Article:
I once suggested to the dean of a large university that the business curriculum should include courses in networking. His response, “My professors would never teach that material here. It’s all soft science. This is not taught in schools or colleges.”
I shouldn’t have been surprised. I’ve run into this attitude many times. We give people bachelor’s degrees in business, but we teach them little to nothing about the one subject that virtually every entrepreneur says is critical — networking and social capital. Why don’t business schools teach this subject? I think it’s because most are made up of professors who’ve never owned a business. Almost everything they know about running a business they learned from books and consulting.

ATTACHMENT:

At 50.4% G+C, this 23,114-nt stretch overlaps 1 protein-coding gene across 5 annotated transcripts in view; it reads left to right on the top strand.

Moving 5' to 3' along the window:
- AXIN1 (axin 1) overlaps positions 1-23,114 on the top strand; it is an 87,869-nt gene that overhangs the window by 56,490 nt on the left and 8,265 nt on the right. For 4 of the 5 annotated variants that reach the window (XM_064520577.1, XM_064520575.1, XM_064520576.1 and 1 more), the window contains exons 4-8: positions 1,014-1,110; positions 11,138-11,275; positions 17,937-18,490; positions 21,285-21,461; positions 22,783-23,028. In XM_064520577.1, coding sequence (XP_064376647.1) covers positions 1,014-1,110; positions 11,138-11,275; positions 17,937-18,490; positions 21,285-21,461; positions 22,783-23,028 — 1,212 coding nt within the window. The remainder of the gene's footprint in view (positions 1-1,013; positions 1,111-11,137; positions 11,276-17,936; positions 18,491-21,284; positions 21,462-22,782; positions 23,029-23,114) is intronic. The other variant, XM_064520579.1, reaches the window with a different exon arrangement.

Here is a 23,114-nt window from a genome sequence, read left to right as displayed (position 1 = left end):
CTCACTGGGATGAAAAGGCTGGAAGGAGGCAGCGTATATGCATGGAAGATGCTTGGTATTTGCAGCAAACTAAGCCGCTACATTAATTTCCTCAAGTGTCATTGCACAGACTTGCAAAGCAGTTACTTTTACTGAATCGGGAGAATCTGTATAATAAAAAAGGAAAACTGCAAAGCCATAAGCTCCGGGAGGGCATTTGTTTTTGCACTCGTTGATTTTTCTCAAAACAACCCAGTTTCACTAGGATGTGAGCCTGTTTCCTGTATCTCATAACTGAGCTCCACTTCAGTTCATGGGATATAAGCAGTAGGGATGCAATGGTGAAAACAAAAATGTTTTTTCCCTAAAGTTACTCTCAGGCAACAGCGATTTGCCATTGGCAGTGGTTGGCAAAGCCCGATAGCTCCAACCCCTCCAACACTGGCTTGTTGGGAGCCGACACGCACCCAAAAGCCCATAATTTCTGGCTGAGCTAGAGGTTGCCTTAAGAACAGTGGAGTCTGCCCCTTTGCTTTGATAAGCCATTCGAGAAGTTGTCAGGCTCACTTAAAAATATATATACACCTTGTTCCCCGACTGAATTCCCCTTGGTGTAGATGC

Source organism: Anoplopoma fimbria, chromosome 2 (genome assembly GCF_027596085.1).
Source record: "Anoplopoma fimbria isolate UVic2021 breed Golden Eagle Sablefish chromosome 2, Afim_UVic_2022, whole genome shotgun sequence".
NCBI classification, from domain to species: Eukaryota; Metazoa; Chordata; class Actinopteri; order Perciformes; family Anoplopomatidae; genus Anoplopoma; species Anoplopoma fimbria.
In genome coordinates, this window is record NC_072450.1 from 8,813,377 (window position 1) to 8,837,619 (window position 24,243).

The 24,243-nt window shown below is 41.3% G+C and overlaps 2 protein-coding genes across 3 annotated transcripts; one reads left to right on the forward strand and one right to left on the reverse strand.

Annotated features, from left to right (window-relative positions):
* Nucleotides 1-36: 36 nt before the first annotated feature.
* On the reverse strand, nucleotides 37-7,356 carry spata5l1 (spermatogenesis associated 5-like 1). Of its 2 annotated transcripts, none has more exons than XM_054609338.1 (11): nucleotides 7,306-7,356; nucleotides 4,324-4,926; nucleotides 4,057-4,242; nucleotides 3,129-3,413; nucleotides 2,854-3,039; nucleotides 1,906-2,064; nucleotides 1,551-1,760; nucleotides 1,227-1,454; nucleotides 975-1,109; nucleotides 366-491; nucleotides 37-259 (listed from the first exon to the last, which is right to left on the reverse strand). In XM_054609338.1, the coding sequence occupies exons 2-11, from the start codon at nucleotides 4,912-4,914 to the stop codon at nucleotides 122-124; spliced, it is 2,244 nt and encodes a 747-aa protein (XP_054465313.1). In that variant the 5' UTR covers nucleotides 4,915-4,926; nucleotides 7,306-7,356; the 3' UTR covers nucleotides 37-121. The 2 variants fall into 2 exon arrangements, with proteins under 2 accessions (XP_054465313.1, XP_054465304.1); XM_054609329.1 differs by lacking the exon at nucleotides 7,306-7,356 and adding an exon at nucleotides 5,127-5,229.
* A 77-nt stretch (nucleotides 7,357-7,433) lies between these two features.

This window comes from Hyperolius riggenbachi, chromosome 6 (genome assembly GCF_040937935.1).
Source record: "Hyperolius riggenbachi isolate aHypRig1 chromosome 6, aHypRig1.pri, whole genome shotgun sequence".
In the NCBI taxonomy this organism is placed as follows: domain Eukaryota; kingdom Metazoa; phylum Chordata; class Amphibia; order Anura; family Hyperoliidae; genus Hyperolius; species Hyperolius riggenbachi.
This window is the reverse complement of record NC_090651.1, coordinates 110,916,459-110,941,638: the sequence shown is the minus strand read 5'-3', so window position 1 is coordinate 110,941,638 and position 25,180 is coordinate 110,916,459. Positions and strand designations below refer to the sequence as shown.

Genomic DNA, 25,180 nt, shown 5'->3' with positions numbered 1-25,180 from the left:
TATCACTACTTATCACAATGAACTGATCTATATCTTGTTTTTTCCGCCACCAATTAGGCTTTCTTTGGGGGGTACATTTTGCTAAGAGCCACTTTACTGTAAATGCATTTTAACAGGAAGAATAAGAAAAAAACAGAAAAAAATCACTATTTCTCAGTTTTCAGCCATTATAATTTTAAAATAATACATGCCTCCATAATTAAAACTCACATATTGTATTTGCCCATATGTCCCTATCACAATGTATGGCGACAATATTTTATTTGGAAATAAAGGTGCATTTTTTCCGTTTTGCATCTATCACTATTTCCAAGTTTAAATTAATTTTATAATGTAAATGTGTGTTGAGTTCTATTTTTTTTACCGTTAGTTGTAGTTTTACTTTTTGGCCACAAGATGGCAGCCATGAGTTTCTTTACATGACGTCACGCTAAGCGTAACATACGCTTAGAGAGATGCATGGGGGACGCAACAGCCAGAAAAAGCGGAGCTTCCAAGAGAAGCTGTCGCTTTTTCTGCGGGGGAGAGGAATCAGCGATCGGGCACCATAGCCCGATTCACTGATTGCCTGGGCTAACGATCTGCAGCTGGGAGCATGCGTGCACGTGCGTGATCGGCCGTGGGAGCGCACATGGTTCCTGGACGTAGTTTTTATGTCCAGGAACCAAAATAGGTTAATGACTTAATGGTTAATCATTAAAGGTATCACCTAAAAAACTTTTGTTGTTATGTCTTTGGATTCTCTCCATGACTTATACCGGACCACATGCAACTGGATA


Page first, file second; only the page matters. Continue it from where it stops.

The science of networking is not taught
Can you imagine a law course taught by someone who’s not an attorney? What about an accounting course taught by anyone with no direct accounting experience? Yet we put business professors in colleges with little or no firsthand experience in the field. It’s no wonder that a subject so critically important to business people would be so completely missed by business schools.
The science of networking is finally being codified and structured. Business schools around the world need to wake up and start teaching this curriculum. Schools with vision, foresight, and the ability to act swiftly (the way business professors say businesses should act) will be positioning themselves as leaders in education by truly understanding and responding to the needs of today’s businesses.
At the end of our conversation, I asked the dean, “How are courses on leadership any less a soft science than networking?” He didn’t have an answer.
Successful entrepreneurs understand the importance of a strong network. They are willing to put in the time it takes to develop fruitful connections. If any of these misconceptions are holding you back, it’s time to correct it with the tips provided — and watch your business grow.